At the balloon bursts, the probe will initiate to fall back to Earth. To avoid mushing of the payload the recovery parachute should be correctly sized. Reusing ascending equations and replacing the parachute coefficient of drag C_{dd} instead of the balloon C_d we get the expression of vertical descending speed.

(4)   \begin{equation*} W_d=\sqrt{{2m_t} \over {C_{dd}A_d\rho}} \end{equation*}

Where A_d is the area of the parachute. Equation neglects the contribute of the payload drag, likely we will overestimate the descending speed.

Check your local regulations

follow up

did you count failed landings in your video (jumping into water) ?

https://www.youtube.com/watch?v=nH__8UbK1S8

Darius you are so wrong.....again. Deaths in paragliding have nothing to do with the discussion at hand and do not support your point in any reasonable manner. The spiral dive is a well tried and tested manoeuvre in the sport and is taught to all students, it's safe and controllable when used correctly and is highly effective in loosing height quickly whilst maintaing control. The evidence is available easily for anyone who cares to look for it. Try staying on topic and talking within your knowledge level.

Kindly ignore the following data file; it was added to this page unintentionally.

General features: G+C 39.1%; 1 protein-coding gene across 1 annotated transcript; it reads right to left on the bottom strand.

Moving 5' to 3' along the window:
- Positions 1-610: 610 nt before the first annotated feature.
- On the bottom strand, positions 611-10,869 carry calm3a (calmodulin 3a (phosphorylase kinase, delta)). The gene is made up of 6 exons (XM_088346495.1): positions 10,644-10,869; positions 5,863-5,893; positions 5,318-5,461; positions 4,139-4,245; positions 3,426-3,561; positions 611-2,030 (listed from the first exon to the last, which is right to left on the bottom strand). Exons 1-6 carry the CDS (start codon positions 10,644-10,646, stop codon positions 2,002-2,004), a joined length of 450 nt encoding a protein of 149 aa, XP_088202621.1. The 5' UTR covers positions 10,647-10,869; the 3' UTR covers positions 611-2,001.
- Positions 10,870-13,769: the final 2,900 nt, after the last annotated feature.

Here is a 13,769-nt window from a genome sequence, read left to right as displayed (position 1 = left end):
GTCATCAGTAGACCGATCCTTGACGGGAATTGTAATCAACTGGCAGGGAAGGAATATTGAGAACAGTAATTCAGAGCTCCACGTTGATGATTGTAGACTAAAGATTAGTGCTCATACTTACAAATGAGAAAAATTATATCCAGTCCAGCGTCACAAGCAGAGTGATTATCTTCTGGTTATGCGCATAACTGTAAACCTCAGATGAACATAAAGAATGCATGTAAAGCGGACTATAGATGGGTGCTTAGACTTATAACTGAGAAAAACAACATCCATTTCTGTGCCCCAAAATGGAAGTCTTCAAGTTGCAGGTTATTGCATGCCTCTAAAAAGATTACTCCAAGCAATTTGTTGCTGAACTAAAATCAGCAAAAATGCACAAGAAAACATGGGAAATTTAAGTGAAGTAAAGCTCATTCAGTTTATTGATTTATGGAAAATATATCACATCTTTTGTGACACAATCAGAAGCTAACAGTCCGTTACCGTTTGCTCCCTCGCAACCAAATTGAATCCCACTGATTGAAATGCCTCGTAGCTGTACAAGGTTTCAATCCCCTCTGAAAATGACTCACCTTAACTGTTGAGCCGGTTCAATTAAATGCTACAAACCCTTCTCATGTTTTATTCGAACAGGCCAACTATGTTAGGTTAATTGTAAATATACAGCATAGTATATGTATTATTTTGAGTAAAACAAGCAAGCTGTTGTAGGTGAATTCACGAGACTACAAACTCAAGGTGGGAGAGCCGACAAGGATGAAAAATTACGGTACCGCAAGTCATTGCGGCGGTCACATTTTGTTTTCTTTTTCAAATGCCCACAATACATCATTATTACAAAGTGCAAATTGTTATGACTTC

d j said:

I meant this reply have been deleted

Rescue parachute is pretested, verified and certified technique to save playload in  case of balloon's burst.

If you launch $100T+ weather balloons project you have to get insured against any risk ( all risk must be contained).

In case of paragliding, I recall my friend Alain from France, who have joined paragliding 40+ years ago and in that early days of paragliding,  half of a paragliding team of his friends already died in crashes.